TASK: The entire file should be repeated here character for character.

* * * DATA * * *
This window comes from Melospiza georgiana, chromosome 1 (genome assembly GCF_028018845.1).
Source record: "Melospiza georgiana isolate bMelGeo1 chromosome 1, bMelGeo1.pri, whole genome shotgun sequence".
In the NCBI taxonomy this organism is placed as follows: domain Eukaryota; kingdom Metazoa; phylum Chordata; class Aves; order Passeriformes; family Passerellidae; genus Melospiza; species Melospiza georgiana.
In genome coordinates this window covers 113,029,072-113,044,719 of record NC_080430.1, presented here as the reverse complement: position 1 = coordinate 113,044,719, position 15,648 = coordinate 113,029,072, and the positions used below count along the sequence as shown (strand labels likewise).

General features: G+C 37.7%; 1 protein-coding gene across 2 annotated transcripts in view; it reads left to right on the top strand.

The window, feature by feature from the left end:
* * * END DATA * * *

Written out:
This window comes from Melospiza georgiana, chromosome 1 (genome assembly GCF_028018845.1).
Source record: "Melospiza georgiana isolate bMelGeo1 chromosome 1, bMelGeo1.pri, whole genome shotgun sequence".
In the NCBI taxonomy this organism is placed as follows: domain Eukaryota; kingdom Metazoa; phylum Chordata; class Aves; order Passeriformes; family Passerellidae; genus Melospiza; species Melospiza georgiana.
In genome coordinates this window covers 113,029,072-113,044,719 of record NC_080430.1, presented here as the reverse complement: position 1 = coordinate 113,044,719, position 15,648 = coordinate 113,029,072, and the positions used below count along the sequence as shown (strand labels likewise).

General features: G+C 37.7%; 1 protein-coding gene across 2 annotated transcripts in view; it reads left to right on the top strand.

The window, feature by feature from the left end: